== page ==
How to capture better digital photos of your children and other adults, using natural light


In this brief guide I am going to share some tips I have learned from professional photographers, and from a number of courses and private lessons I have been on.

Before I even start, the first and foremost thing worth mentioning is the importance of “practice, practice, practice”. There is nothing better than that, to help put into practice any learning, whether it is about your camera’s settings, using the camera in manual mode, lighting, posing, etc.

These tips apply when you want to take photos of your or other children, or other adults, using natural light.

1. Being good at ‘people management’ is the first rule of thumb. Building a good rapport is important as that will allow people to feel at ease and be natural.

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2. When photographing your children, be ready to “capture the moment” of your kids in their natural environment. That is when they will give you their most interesting expressions.

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3. Positioning is key for great photos. This may mean for you and the subject moving around and trying a few positions and poses.

Or getting down to the kids level, if they are busy playing.

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Or use the “bird’s eye” perspective and capture children or babies from above.

Clapham photo club meets for the first time with Charlie Round-Turner photographer

If there is a nice background in your location, make the most of it, if not change your location or move your subject around to find the best background.

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4. Lighting or otherwise the essence of photography. In simplistic terms the elements that you need to care about the most and that will help you produce better photos, are:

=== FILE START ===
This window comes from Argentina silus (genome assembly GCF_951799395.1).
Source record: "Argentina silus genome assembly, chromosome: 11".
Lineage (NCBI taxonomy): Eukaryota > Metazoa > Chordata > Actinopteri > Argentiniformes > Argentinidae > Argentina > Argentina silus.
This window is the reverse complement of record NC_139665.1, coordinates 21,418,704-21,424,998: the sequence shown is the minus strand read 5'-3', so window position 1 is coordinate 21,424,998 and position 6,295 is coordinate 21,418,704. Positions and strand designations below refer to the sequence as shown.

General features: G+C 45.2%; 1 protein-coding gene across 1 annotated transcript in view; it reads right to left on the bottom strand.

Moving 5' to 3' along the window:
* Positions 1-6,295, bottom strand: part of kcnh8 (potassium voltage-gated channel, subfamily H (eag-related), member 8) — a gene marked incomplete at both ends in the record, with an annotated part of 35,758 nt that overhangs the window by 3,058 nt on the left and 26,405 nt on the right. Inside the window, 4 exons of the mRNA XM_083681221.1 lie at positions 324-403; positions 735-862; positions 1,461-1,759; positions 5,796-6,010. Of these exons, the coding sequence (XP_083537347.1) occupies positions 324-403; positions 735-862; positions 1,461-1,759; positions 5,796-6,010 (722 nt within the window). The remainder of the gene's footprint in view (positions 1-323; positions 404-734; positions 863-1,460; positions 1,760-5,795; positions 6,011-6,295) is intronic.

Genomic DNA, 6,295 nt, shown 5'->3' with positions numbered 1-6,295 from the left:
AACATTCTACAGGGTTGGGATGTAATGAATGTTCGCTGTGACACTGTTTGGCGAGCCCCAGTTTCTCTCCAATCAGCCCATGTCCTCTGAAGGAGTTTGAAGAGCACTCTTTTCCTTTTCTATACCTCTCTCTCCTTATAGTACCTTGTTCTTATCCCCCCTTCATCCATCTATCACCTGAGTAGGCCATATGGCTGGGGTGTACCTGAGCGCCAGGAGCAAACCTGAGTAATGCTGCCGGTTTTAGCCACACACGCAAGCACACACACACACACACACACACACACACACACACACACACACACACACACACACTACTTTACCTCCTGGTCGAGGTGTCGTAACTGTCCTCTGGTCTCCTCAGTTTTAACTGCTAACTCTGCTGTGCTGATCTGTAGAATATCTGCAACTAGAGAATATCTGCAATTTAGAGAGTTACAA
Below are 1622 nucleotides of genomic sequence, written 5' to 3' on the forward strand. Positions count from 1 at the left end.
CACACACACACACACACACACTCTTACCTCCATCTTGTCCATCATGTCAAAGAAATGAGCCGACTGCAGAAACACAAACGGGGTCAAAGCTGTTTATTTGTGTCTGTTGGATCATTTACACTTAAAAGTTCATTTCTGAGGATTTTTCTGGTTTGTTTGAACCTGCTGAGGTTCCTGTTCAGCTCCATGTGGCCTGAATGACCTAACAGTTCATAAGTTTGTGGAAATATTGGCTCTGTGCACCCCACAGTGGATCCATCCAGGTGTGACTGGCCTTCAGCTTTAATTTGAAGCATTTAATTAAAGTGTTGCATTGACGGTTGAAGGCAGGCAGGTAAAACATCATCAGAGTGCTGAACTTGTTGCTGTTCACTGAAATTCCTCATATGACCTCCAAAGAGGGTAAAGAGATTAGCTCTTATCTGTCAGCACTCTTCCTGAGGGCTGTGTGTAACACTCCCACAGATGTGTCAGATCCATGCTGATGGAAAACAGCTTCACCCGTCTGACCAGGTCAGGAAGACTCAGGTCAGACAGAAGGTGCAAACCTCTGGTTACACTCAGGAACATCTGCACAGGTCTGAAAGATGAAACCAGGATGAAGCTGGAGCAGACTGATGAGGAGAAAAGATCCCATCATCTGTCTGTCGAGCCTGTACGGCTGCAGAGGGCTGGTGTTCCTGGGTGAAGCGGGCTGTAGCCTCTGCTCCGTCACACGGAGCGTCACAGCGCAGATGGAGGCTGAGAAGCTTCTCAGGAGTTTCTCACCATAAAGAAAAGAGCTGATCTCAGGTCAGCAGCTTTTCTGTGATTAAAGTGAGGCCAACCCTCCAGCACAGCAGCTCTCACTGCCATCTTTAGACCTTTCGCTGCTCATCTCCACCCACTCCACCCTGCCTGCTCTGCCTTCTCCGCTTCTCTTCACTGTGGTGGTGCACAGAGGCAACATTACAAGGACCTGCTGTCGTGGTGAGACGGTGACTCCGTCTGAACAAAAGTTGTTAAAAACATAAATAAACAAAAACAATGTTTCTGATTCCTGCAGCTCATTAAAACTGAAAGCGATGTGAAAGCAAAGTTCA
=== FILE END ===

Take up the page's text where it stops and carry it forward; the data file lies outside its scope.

a. The quality of light with “soft” light generally being more flattering than “hard” light. However hard light can be used to create dramatic effects.

Lighting on the subject is “soft” when the source of light is near the subject and diffuse in its distribution. For example the light coming from a window. Lighting on the subject is “hard” when the source of light is removed/far from the subject or is a strong “not-covered” single source of light. Think about the sun or a single lighting source above your subject’s head.

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Soft light

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Hard light

b. The direction of light, which is the direction from which the light falls on to the subject. Lighting from the side is usually better and more flattering for portraits.

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Lighting from above is less so, for .e.g. midday sun is not very flattering and can be harsh.

The Easter egg hunt - was my photography assignment achieved?

However if you can’t identify the source of light or there isn’t a clear ‘direction of light’, the most important is for the subject to be well lit.